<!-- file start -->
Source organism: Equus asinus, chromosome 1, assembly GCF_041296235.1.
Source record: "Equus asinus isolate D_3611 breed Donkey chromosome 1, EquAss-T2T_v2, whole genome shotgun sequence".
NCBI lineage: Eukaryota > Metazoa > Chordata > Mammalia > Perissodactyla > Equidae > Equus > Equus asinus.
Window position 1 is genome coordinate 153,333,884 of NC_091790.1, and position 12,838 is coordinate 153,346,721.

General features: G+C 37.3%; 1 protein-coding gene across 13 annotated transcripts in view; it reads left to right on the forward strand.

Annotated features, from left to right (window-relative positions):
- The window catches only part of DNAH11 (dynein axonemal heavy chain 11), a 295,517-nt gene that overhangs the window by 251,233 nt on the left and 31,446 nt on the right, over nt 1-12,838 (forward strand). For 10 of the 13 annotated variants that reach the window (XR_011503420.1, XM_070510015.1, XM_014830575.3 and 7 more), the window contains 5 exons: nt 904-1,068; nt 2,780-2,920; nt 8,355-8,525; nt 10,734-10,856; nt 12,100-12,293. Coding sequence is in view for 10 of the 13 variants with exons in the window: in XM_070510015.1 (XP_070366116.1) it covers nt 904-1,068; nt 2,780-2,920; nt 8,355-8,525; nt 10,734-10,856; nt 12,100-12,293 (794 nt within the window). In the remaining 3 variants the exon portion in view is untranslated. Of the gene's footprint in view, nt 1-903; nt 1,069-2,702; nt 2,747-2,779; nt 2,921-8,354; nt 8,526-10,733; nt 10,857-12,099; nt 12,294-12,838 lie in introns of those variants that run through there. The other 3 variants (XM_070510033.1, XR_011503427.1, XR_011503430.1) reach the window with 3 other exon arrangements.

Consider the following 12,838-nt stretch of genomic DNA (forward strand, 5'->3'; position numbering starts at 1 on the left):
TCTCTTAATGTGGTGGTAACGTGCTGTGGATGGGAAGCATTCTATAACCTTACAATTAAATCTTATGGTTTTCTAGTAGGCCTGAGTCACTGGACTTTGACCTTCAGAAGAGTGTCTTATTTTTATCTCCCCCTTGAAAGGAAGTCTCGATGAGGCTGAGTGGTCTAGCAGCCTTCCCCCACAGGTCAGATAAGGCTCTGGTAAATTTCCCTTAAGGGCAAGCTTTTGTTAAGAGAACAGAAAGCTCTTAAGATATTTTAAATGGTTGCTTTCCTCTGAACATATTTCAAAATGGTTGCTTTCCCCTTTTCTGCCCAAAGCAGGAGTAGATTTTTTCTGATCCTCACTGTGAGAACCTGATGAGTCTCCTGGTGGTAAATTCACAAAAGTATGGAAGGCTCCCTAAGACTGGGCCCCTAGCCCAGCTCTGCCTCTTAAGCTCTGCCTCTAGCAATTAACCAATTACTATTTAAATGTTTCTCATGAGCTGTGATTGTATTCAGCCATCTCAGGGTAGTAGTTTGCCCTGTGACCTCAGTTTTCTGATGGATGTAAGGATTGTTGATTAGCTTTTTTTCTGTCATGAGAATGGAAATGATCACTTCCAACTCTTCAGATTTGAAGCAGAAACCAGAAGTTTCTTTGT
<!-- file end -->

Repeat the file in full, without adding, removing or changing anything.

Source organism: Equus asinus, chromosome 1, assembly GCF_041296235.1.
Source record: "Equus asinus isolate D_3611 breed Donkey chromosome 1, EquAss-T2T_v2, whole genome shotgun sequence".
NCBI lineage: Eukaryota > Metazoa > Chordata > Mammalia > Perissodactyla > Equidae > Equus > Equus asinus.
Window position 1 is genome coordinate 153,333,884 of NC_091790.1, and position 12,838 is coordinate 153,346,721.

General features: G+C 37.3%; 1 protein-coding gene across 13 annotated transcripts in view; it reads left to right on the forward strand.

Annotated features, from left to right (window-relative positions):
- The window catches only part of DNAH11 (dynein axonemal heavy chain 11), a 295,517-nt gene that overhangs the window by 251,233 nt on the left and 31,446 nt on the right, over nt 1-12,838 (forward strand). For 10 of the 13 annotated variants that reach the window (XR_011503420.1, XM_070510015.1, XM_014830575.3 and 7 more), the window contains 5 exons: nt 904-1,068; nt 2,780-2,920; nt 8,355-8,525; nt 10,734-10,856; nt 12,100-12,293. Coding sequence is in view for 10 of the 13 variants with exons in the window: in XM_070510015.1 (XP_070366116.1) it covers nt 904-1,068; nt 2,780-2,920; nt 8,355-8,525; nt 10,734-10,856; nt 12,100-12,293 (794 nt within the window). In the remaining 3 variants the exon portion in view is untranslated. Of the gene's footprint in view, nt 1-903; nt 1,069-2,702; nt 2,747-2,779; nt 2,921-8,354; nt 8,526-10,733; nt 10,857-12,099; nt 12,294-12,838 lie in introns of those variants that run through there. The other 3 variants (XM_070510033.1, XR_011503427.1, XR_011503430.1) reach the window with 3 other exon arrangements.

Consider the following 12,838-nt stretch of genomic DNA (forward strand, 5'->3'; position numbering starts at 1 on the left):
TCTCTTAATGTGGTGGTAACGTGCTGTGGATGGGAAGCATTCTATAACCTTACAATTAAATCTTATGGTTTTCTAGTAGGCCTGAGTCACTGGACTTTGACCTTCAGAAGAGTGTCTTATTTTTATCTCCCCCTTGAAAGGAAGTCTCGATGAGGCTGAGTGGTCTAGCAGCCTTCCCCCACAGGTCAGATAAGGCTCTGGTAAATTTCCCTTAAGGGCAAGCTTTTGTTAAGAGAACAGAAAGCTCTTAAGATATTTTAAATGGTTGCTTTCCTCTGAACATATTTCAAAATGGTTGCTTTCCCCTTTTCTGCCCAAAGCAGGAGTAGATTTTTTCTGATCCTCACTGTGAGAACCTGATGAGTCTCCTGGTGGTAAATTCACAAAAGTATGGAAGGCTCCCTAAGACTGGGCCCCTAGCCCAGCTCTGCCTCTTAAGCTCTGCCTCTAGCAATTAACCAATTACTATTTAAATGTTTCTCATGAGCTGTGATTGTATTCAGCCATCTCAGGGTAGTAGTTTGCCCTGTGACCTCAGTTTTCTGATGGATGTAAGGATTGTTGATTAGCTTTTTTTCTGTCATGAGAATGGAAATGATCACTTCCAACTCTTCAGATTTGAAGCAGAAACCAGAAGTTTCTTTGT